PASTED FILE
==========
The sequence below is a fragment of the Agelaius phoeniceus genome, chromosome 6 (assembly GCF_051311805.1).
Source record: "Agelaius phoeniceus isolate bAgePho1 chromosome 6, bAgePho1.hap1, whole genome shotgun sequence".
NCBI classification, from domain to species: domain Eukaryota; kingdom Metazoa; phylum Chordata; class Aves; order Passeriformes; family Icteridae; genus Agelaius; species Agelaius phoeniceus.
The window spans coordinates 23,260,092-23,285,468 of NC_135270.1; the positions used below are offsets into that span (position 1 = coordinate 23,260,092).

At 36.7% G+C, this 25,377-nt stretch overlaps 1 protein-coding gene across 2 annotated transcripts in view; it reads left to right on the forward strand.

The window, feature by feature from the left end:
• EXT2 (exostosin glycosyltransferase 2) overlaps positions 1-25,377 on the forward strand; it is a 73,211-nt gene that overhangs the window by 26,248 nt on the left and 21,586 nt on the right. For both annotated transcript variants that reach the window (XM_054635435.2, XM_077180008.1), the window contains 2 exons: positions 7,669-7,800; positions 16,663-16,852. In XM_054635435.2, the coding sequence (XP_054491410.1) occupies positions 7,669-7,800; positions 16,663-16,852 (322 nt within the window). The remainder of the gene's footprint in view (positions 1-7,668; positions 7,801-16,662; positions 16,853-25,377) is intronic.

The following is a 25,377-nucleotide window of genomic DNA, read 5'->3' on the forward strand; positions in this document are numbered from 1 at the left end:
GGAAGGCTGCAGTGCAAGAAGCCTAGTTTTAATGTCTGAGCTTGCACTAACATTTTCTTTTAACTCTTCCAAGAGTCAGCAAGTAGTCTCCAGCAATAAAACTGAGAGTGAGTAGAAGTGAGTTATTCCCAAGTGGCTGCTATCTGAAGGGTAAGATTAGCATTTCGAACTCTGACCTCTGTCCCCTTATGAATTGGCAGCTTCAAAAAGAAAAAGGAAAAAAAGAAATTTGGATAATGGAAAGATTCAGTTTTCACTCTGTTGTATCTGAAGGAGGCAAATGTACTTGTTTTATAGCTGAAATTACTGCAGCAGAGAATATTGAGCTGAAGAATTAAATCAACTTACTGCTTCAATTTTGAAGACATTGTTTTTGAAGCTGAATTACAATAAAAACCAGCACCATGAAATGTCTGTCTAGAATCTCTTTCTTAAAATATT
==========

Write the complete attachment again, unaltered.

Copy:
The sequence below is a fragment of the Agelaius phoeniceus genome, chromosome 6 (assembly GCF_051311805.1).
Source record: "Agelaius phoeniceus isolate bAgePho1 chromosome 6, bAgePho1.hap1, whole genome shotgun sequence".
NCBI classification, from domain to species: domain Eukaryota; kingdom Metazoa; phylum Chordata; class Aves; order Passeriformes; family Icteridae; genus Agelaius; species Agelaius phoeniceus.
The window spans coordinates 23,260,092-23,285,468 of NC_135270.1; the positions used below are offsets into that span (position 1 = coordinate 23,260,092).

At 36.7% G+C, this 25,377-nt stretch overlaps 1 protein-coding gene across 2 annotated transcripts in view; it reads left to right on the forward strand.

The window, feature by feature from the left end:
• EXT2 (exostosin glycosyltransferase 2) overlaps positions 1-25,377 on the forward strand; it is a 73,211-nt gene that overhangs the window by 26,248 nt on the left and 21,586 nt on the right. For both annotated transcript variants that reach the window (XM_054635435.2, XM_077180008.1), the window contains 2 exons: positions 7,669-7,800; positions 16,663-16,852. In XM_054635435.2, the coding sequence (XP_054491410.1) occupies positions 7,669-7,800; positions 16,663-16,852 (322 nt within the window). The remainder of the gene's footprint in view (positions 1-7,668; positions 7,801-16,662; positions 16,853-25,377) is intronic.

The following is a 25,377-nucleotide window of genomic DNA, read 5'->3' on the forward strand; positions in this document are numbered from 1 at the left end:
GGAAGGCTGCAGTGCAAGAAGCCTAGTTTTAATGTCTGAGCTTGCACTAACATTTTCTTTTAACTCTTCCAAGAGTCAGCAAGTAGTCTCCAGCAATAAAACTGAGAGTGAGTAGAAGTGAGTTATTCCCAAGTGGCTGCTATCTGAAGGGTAAGATTAGCATTTCGAACTCTGACCTCTGTCCCCTTATGAATTGGCAGCTTCAAAAAGAAAAAGGAAAAAAAGAAATTTGGATAATGGAAAGATTCAGTTTTCACTCTGTTGTATCTGAAGGAGGCAAATGTACTTGTTTTATAGCTGAAATTACTGCAGCAGAGAATATTGAGCTGAAGAATTAAATCAACTTACTGCTTCAATTTTGAAGACATTGTTTTTGAAGCTGAATTACAATAAAAACCAGCACCATGAAATGTCTGTCTAGAATCTCTTTCTTAAAATATT